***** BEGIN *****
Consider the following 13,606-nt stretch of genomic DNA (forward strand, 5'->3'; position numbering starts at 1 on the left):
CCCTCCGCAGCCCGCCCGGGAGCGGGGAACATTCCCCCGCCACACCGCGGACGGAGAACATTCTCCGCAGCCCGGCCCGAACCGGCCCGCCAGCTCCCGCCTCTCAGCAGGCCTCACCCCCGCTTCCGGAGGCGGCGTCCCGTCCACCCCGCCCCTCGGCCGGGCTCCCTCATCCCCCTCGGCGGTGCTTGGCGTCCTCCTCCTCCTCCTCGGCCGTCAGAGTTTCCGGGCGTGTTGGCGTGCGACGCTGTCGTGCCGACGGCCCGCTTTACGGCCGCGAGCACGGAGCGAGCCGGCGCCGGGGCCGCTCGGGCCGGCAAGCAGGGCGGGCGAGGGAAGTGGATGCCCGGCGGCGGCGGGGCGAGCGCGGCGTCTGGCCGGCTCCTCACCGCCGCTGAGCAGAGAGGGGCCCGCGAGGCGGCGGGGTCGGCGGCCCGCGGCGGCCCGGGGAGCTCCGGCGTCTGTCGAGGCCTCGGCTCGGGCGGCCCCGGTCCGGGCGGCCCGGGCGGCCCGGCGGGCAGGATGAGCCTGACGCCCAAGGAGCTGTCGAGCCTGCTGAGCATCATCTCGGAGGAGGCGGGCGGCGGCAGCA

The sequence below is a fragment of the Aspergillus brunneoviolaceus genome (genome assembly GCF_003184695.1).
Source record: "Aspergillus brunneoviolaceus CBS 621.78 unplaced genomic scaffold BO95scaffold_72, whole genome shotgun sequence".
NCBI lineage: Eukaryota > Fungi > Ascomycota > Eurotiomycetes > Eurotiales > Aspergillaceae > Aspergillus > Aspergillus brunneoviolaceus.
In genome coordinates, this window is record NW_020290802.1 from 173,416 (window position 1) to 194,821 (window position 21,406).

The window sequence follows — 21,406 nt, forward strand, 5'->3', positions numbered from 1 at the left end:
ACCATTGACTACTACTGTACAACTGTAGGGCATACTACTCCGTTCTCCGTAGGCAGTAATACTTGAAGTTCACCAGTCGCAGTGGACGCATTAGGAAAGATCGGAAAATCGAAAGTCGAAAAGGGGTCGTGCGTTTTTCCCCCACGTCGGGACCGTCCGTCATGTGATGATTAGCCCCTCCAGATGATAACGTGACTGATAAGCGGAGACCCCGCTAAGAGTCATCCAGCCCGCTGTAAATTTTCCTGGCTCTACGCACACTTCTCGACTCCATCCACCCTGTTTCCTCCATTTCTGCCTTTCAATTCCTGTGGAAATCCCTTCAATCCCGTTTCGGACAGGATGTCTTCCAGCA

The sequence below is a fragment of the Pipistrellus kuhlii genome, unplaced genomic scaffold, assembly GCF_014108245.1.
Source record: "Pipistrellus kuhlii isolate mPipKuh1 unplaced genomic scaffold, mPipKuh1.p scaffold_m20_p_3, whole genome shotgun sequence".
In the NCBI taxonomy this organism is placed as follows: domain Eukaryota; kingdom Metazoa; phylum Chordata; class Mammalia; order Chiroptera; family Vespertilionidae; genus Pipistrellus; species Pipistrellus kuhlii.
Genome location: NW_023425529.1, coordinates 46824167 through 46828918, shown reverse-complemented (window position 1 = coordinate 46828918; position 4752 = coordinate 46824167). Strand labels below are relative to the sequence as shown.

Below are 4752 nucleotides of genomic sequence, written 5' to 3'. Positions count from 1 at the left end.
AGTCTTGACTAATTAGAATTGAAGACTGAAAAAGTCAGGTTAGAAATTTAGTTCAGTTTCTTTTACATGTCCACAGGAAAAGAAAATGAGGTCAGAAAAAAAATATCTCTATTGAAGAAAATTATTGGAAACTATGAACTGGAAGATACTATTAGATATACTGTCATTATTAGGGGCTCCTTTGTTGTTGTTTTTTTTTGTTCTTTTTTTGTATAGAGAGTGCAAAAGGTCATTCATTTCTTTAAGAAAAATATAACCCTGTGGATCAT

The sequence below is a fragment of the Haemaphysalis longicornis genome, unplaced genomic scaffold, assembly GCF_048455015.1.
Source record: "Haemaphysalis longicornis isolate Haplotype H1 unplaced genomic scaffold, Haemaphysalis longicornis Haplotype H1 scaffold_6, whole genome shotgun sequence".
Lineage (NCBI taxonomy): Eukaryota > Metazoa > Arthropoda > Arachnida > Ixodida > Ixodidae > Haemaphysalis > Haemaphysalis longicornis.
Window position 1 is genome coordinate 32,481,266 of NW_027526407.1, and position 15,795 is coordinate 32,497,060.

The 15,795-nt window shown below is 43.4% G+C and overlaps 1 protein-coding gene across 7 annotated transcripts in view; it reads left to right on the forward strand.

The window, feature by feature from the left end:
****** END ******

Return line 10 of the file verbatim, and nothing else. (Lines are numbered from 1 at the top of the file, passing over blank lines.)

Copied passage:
Source record: "Pipistrellus kuhlii isolate mPipKuh1 unplaced genomic scaffold, mPipKuh1.p scaffold_m20_p_3, whole genome shotgun sequence".